I am mostly an incrementalist. Which means that I believe that progress can often be gained step by step, brick by brick.
I can be happy with the success of “some” knowing that “all” is often elusive. I can be satisfied with “a little” knowing that “a lot” can be built by an accumulation of “littles”.
So, where others may strain and fuss against the restraints of incrementalism, I can thrive.
Still, even I must admit that sometimes, incrementalism is not enough. In fact, sometimes it is wrong. Sometimes, you have to go all in.
As in so many things, I learned this lesson best from my wood. Or more precisely, from my wood-burning stove.
This is a big stove, something like 18” x 15” x 24”. Being cautious in the amount of fuel I consumed, I began by putting small amounts of wood in the stove. Paper enough to ignite the kindling; kindling enough to ignite the slender logs; and then one or two modest logs to warm the stove, the room and me.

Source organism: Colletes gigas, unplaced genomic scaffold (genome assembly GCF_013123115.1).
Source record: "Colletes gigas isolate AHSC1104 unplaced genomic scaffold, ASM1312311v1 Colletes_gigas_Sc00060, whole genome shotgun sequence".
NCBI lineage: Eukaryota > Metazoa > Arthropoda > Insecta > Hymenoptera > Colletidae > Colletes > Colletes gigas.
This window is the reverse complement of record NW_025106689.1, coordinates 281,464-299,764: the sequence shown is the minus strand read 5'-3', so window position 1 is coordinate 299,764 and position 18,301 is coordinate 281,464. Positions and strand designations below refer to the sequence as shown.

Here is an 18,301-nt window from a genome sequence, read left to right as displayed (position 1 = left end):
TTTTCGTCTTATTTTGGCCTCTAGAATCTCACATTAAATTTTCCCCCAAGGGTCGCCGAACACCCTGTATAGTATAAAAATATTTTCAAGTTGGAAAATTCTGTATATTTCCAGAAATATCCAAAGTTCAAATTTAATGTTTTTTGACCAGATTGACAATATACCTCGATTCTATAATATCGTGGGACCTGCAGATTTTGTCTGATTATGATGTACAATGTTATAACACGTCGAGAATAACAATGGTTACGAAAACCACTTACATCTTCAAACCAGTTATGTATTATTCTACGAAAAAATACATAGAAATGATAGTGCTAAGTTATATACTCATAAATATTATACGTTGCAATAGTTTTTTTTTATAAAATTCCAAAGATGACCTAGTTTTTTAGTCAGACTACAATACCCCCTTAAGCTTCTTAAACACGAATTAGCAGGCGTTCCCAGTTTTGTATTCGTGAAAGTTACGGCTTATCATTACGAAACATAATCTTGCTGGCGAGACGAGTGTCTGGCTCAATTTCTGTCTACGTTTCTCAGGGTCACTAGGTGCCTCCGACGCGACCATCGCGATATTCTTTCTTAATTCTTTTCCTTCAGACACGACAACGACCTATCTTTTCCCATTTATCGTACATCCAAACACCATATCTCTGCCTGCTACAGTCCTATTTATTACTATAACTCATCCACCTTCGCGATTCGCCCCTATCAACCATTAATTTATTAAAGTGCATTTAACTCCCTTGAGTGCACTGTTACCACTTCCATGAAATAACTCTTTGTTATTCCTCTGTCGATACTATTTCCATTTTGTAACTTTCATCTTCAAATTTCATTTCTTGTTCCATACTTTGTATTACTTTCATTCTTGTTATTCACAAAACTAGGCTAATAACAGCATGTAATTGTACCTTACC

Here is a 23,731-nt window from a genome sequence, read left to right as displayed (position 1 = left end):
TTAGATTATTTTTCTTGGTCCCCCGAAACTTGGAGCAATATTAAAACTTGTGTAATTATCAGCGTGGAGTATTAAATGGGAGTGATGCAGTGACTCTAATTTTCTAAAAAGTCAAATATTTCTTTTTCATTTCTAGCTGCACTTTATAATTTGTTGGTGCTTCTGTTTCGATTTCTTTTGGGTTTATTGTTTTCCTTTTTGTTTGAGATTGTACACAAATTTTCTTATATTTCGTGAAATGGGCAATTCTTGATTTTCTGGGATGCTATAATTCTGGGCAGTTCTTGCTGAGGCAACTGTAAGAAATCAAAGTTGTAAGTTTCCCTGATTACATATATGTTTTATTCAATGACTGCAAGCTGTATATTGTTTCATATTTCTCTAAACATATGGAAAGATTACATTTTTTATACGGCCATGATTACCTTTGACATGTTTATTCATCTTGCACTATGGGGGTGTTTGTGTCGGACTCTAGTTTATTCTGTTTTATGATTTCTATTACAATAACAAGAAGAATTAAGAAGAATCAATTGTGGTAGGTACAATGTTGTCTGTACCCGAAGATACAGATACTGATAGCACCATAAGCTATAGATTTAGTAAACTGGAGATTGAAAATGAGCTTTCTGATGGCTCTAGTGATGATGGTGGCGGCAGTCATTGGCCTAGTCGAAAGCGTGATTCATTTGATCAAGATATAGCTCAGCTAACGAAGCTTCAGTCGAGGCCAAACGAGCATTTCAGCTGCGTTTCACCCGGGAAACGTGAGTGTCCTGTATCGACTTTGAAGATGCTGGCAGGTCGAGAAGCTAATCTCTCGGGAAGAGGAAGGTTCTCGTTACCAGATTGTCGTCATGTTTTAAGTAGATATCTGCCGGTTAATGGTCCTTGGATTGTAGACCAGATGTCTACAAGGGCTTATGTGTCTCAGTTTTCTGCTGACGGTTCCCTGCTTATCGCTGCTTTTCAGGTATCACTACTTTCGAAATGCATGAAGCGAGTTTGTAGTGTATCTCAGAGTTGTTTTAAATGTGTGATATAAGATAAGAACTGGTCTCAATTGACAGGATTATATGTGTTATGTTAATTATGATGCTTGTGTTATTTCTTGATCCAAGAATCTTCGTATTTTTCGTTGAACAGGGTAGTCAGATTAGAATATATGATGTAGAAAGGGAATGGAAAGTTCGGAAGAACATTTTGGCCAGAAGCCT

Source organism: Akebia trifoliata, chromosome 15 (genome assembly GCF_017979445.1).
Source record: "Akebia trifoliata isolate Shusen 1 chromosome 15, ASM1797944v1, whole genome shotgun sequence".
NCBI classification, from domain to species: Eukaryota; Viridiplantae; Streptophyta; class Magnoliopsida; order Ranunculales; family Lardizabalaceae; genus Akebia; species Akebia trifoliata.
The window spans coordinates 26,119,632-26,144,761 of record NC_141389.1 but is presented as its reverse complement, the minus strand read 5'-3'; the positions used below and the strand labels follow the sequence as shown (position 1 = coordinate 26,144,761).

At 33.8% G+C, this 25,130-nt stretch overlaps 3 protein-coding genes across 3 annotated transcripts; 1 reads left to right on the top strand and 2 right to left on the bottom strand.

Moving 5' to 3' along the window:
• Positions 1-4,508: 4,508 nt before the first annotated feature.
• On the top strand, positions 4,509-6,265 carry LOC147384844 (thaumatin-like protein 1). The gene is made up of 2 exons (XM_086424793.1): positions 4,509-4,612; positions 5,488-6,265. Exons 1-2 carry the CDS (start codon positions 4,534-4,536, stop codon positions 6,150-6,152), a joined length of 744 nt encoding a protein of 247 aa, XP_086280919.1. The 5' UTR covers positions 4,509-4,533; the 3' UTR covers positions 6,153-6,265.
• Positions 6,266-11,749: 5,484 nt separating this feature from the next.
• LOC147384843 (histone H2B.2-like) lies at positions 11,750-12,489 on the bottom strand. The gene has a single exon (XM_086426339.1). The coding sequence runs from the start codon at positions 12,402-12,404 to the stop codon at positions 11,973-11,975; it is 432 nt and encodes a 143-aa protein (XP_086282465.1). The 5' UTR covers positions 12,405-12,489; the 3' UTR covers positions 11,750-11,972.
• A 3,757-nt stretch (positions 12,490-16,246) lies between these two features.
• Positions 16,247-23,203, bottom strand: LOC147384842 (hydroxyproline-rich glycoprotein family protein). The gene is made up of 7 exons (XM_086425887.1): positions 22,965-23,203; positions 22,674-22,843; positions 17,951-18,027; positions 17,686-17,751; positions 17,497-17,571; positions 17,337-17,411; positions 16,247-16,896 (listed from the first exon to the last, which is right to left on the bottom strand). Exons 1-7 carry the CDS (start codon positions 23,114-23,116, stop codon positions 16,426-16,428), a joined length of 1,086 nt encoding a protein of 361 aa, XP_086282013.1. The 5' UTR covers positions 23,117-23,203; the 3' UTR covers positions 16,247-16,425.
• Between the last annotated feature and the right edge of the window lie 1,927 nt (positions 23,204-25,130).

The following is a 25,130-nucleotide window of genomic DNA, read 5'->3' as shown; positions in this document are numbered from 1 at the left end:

For the longest time I wondered why the stove didn’t work well. Here was a workhorse built of cast-iron, a bulldog of a stove meant to handle a cavernous room. And there I was, sitting not 3 feet away and barely able to feel the heat.
Perhaps, my husband gently opined, you need to fill it up. Perhaps the stove needs to reach a certain peak of temperature before it starts pumping out the volume of heat it needs to conquer the space around it.
Not finding any good reason to refute this, I conceded that that might do the trick.
Whatever the physics, whatever the reason, it did. Half a stove is marginally better than none. But a full stove is ten times better than a half.
So it is in life sometimes. We cannot build a business, a non-profit, a movement with bits of our soul. We cannot move mountains if we start by opting for half. And we cannot compromise fairly if we start from a position of too little.
This is true in our private lives and it is true in national politics.
The challenge, as in so many aspects of our lives, is to know when to do what.
Mr. President, this looks like the time to go all in.